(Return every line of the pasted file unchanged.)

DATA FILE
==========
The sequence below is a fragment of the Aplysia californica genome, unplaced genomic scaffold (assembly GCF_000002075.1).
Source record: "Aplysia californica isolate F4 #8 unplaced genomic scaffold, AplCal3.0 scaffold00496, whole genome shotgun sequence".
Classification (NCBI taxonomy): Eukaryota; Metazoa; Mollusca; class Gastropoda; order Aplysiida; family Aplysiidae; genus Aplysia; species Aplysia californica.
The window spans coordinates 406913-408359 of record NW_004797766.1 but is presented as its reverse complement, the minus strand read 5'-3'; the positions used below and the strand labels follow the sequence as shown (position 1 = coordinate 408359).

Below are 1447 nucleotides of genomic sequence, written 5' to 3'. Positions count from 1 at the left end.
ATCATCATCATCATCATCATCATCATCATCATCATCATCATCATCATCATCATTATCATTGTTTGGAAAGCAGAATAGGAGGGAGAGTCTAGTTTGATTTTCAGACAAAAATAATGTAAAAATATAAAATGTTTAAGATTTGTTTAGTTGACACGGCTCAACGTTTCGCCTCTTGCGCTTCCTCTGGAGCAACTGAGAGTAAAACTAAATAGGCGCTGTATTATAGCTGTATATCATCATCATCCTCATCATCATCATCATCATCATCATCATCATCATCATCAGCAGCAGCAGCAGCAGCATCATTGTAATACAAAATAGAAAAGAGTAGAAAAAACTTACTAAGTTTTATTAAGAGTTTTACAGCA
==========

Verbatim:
The sequence below is a fragment of the Aplysia californica genome, unplaced genomic scaffold (assembly GCF_000002075.1).
Source record: "Aplysia californica isolate F4 #8 unplaced genomic scaffold, AplCal3.0 scaffold00496, whole genome shotgun sequence".
Classification (NCBI taxonomy): Eukaryota; Metazoa; Mollusca; class Gastropoda; order Aplysiida; family Aplysiidae; genus Aplysia; species Aplysia californica.
The window spans coordinates 406913-408359 of record NW_004797766.1 but is presented as its reverse complement, the minus strand read 5'-3'; the positions used below and the strand labels follow the sequence as shown (position 1 = coordinate 408359).

Below are 1447 nucleotides of genomic sequence, written 5' to 3'. Positions count from 1 at the left end.
ATCATCATCATCATCATCATCATCATCATCATCATCATCATCATCATCATCATTATCATTGTTTGGAAAGCAGAATAGGAGGGAGAGTCTAGTTTGATTTTCAGACAAAAATAATGTAAAAATATAAAATGTTTAAGATTTGTTTAGTTGACACGGCTCAACGTTTCGCCTCTTGCGCTTCCTCTGGAGCAACTGAGAGTAAAACTAAATAGGCGCTGTATTATAGCTGTATATCATCATCATCCTCATCATCATCATCATCATCATCATCATCATCATCATCAGCAGCAGCAGCAGCAGCATCATTGTAATACAAAATAGAAAAGAGTAGAAAAAACTTACTAAGTTTTATTAAGAGTTTTACAGCA